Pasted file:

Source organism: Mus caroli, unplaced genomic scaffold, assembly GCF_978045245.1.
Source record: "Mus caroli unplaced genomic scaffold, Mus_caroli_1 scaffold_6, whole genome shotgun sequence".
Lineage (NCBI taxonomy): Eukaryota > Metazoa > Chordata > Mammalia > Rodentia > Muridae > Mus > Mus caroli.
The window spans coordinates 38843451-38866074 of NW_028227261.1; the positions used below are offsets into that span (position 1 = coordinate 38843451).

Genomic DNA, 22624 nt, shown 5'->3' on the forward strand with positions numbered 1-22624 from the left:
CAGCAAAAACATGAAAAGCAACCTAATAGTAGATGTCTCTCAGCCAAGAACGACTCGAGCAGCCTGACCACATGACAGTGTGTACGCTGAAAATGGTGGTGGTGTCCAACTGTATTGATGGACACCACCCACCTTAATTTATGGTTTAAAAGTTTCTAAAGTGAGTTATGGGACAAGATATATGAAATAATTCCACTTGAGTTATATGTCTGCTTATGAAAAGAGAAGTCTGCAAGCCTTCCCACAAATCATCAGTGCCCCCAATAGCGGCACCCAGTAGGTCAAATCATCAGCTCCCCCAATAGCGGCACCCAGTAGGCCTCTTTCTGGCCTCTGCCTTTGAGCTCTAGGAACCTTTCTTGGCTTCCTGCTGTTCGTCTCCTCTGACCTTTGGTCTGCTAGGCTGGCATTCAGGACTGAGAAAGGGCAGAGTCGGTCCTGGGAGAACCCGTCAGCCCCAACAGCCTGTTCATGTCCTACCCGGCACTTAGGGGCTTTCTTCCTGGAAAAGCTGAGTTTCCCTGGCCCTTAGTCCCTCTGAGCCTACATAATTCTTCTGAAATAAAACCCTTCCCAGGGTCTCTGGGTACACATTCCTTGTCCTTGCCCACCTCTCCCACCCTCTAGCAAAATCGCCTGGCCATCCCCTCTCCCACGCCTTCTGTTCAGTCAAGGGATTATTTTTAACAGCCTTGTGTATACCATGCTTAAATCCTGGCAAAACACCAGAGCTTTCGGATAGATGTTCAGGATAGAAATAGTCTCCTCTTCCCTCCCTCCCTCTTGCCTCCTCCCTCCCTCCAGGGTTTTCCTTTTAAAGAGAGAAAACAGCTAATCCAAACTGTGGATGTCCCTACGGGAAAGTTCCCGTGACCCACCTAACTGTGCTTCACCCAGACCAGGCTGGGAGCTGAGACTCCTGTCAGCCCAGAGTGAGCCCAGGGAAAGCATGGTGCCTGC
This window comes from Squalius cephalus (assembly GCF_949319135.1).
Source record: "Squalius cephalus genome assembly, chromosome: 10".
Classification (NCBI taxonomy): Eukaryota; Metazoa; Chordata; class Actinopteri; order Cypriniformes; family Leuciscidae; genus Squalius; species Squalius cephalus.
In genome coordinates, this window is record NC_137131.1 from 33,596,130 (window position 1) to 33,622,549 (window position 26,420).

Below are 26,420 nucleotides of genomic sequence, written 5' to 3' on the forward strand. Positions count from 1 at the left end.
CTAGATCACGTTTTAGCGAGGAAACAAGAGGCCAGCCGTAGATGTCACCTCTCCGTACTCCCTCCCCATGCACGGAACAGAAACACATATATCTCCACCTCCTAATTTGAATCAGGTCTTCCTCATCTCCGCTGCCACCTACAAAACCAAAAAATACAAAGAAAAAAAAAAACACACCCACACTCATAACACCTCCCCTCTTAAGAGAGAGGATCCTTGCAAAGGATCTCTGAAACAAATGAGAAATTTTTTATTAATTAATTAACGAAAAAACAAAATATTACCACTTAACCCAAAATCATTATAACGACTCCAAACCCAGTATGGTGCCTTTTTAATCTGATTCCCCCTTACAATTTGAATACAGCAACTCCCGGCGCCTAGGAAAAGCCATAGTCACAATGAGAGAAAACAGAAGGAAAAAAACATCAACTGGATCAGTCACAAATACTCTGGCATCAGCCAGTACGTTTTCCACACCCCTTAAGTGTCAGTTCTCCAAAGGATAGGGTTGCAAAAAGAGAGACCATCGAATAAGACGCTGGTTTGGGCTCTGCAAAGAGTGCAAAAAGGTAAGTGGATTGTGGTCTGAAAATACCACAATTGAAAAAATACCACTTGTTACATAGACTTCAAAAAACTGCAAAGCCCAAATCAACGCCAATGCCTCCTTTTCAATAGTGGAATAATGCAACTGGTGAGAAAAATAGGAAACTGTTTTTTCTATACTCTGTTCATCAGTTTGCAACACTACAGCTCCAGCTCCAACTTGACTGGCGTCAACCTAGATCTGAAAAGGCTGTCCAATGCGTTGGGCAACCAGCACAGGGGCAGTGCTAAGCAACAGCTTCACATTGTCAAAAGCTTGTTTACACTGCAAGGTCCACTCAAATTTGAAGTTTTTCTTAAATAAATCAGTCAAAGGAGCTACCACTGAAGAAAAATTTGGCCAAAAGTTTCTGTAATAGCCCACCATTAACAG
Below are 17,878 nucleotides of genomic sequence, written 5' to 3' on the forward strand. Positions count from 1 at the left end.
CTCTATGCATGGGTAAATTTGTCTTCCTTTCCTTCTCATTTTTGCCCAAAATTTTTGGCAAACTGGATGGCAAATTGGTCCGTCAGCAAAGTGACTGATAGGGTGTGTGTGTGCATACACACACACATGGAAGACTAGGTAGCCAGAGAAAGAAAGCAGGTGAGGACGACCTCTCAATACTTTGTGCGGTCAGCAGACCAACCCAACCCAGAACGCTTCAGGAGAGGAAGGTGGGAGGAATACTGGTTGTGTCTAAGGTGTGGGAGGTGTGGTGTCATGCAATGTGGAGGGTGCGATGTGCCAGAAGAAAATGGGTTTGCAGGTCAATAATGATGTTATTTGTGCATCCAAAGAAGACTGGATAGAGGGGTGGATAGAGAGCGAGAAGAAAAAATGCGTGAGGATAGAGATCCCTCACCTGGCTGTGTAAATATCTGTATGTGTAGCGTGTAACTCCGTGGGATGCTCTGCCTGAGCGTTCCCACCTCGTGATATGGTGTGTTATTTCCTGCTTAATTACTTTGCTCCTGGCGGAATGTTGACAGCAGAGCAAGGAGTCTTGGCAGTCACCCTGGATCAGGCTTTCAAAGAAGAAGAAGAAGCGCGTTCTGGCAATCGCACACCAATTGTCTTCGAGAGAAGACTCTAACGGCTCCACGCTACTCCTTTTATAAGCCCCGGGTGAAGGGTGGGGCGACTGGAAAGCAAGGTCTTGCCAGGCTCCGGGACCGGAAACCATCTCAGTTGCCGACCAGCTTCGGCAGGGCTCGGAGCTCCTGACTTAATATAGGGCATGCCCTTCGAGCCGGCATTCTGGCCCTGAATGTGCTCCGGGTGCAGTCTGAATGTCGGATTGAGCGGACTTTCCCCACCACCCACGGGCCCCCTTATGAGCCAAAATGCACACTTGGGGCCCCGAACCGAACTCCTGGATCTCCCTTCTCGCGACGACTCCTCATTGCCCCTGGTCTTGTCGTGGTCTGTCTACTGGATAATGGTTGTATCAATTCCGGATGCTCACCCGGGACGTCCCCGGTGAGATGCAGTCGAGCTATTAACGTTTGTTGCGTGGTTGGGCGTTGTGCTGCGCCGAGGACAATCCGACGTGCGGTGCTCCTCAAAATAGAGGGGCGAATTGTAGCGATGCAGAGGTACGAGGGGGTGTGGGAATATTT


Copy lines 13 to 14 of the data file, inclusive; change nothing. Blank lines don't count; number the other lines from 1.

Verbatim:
Below are 17,878 nucleotides of genomic sequence, written 5' to 3' on the forward strand. Positions count from 1 at the left end.
CTCTATGCATGGGTAAATTTGTCTTCCTTTCCTTCTCATTTTTGCCCAAAATTTTTGGCAAACTGGATGGCAAATTGGTCCGTCAGCAAAGTGACTGATAGGGTGTGTGTGTGCATACACACACACATGGAAGACTAGGTAGCCAGAGAAAGAAAGCAGGTGAGGACGACCTCTCAATACTTTGTGCGGTCAGCAGACCAACCCAACCCAGAACGCTTCAGGAGAGGAAGGTGGGAGGAATACTGGTTGTGTCTAAGGTGTGGGAGGTGTGGTGTCATGCAATGTGGAGGGTGCGATGTGCCAGAAGAAAATGGGTTTGCAGGTCAATAATGATGTTATTTGTGCATCCAAAGAAGACTGGATAGAGGGGTGGATAGAGAGCGAGAAGAAAAAATGCGTGAGGATAGAGATCCCTCACCTGGCTGTGTAAATATCTGTATGTGTAGCGTGTAACTCCGTGGGATGCTCTGCCTGAGCGTTCCCACCTCGTGATATGGTGTGTTATTTCCTGCTTAATTACTTTGCTCCTGGCGGAATGTTGACAGCAGAGCAAGGAGTCTTGGCAGTCACCCTGGATCAGGCTTTCAAAGAAGAAGAAGAAGCGCGTTCTGGCAATCGCACACCAATTGTCTTCGAGAGAAGACTCTAACGGCTCCACGCTACTCCTTTTATAAGCCCCGGGTGAAGGGTGGGGCGACTGGAAAGCAAGGTCTTGCCAGGCTCCGGGACCGGAAACCATCTCAGTTGCCGACCAGCTTCGGCAGGGCTCGGAGCTCCTGACTTAATATAGGGCATGCCCTTCGAGCCGGCATTCTGGCCCTGAATGTGCTCCGGGTGCAGTCTGAATGTCGGATTGAGCGGACTTTCCCCACCACCCACGGGCCCCCTTATGAGCCAAAATGCACACTTGGGGCCCCGAACCGAACTCCTGGATCTCCCTTCTCGCGACGACTCCTCATTGCCCCTGGTCTTGTCGTGGTCTGTCTACTGGATAATGGTTGTATCAATTCCGGATGCTCACCCGGGACGTCCCCGGTGAGATGCAGTCGAGCTATTAACGTTTGTTGCGTGGTTGGGCGTTGTGCTGCGCCGAGGACAATCCGACGTGCGGTGCTCCTCAAAATAGAGGGGCGAATTGTAGCGATGCAGAGGTACGAGGGGGTGTGGGAATATTT